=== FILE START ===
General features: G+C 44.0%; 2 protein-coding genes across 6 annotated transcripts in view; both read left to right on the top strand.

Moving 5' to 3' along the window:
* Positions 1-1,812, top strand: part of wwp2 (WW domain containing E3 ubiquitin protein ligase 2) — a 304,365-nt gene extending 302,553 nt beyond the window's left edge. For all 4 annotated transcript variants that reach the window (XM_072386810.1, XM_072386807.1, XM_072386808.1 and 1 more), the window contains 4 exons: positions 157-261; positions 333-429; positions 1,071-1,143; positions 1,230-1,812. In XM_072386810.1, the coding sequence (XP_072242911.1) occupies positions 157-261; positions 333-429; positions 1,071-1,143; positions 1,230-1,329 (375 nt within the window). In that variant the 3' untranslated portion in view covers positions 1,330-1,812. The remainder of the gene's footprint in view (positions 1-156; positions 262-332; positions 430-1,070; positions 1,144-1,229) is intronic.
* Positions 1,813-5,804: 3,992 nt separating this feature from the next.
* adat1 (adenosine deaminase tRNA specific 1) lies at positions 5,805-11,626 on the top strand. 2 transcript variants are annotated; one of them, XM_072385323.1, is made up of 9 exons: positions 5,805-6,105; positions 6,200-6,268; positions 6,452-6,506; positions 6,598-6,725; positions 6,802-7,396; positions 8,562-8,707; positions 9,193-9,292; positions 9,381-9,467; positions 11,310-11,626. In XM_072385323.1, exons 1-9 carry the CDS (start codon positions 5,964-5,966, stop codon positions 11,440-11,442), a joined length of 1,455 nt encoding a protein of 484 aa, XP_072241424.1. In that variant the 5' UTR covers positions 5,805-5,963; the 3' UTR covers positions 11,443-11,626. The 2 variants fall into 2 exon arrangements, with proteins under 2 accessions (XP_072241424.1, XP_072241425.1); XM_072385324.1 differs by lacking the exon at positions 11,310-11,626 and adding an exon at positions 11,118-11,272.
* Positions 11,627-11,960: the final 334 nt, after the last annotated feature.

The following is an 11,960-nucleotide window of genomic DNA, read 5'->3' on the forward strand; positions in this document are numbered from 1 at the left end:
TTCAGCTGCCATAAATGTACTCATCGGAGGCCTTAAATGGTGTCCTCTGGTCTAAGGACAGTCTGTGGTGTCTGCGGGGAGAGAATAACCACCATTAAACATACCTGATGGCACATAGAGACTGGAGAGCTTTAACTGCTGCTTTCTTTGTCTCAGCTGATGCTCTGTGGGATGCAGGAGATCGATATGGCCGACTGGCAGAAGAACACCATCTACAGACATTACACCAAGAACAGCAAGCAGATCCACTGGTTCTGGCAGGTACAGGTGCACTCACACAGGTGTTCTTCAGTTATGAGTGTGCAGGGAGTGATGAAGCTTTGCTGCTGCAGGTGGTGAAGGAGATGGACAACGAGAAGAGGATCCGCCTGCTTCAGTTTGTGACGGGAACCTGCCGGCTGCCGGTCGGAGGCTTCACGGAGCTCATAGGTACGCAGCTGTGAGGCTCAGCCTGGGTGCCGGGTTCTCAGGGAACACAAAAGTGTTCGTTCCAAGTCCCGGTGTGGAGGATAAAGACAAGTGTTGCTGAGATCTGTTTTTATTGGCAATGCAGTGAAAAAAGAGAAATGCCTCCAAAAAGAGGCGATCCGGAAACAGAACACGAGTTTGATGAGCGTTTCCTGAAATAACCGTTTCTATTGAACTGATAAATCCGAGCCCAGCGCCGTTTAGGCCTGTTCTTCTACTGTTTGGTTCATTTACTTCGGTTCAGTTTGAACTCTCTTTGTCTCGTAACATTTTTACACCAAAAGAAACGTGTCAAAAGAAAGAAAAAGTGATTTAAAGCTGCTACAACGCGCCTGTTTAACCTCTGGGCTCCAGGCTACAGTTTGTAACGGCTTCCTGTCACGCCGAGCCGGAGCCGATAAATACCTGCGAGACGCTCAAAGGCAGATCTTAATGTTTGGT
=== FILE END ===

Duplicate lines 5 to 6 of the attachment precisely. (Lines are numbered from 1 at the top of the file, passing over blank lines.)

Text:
* adat1 (adenosine deaminase tRNA specific 1) lies at positions 5,805-11,626 on the top strand. 2 transcript variants are annotated; one of them, XM_072385323.1, is made up of 9 exons: positions 5,805-6,105; positions 6,200-6,268; positions 6,452-6,506; positions 6,598-6,725; positions 6,802-7,396; positions 8,562-8,707; positions 9,193-9,292; positions 9,381-9,467; positions 11,310-11,626. In XM_072385323.1, exons 1-9 carry the CDS (start codon positions 5,964-5,966, stop codon positions 11,440-11,442), a joined length of 1,455 nt encoding a protein of 484 aa, XP_072241424.1. In that variant the 5' UTR covers positions 5,805-5,963; the 3' UTR covers positions 11,443-11,626. The 2 variants fall into 2 exon arrangements, with proteins under 2 accessions (XP_072241424.1, XP_072241425.1); XM_072385324.1 differs by lacking the exon at positions 11,310-11,626 and adding an exon at positions 11,118-11,272.
* Positions 11,627-11,960: the final 334 nt, after the last annotated feature.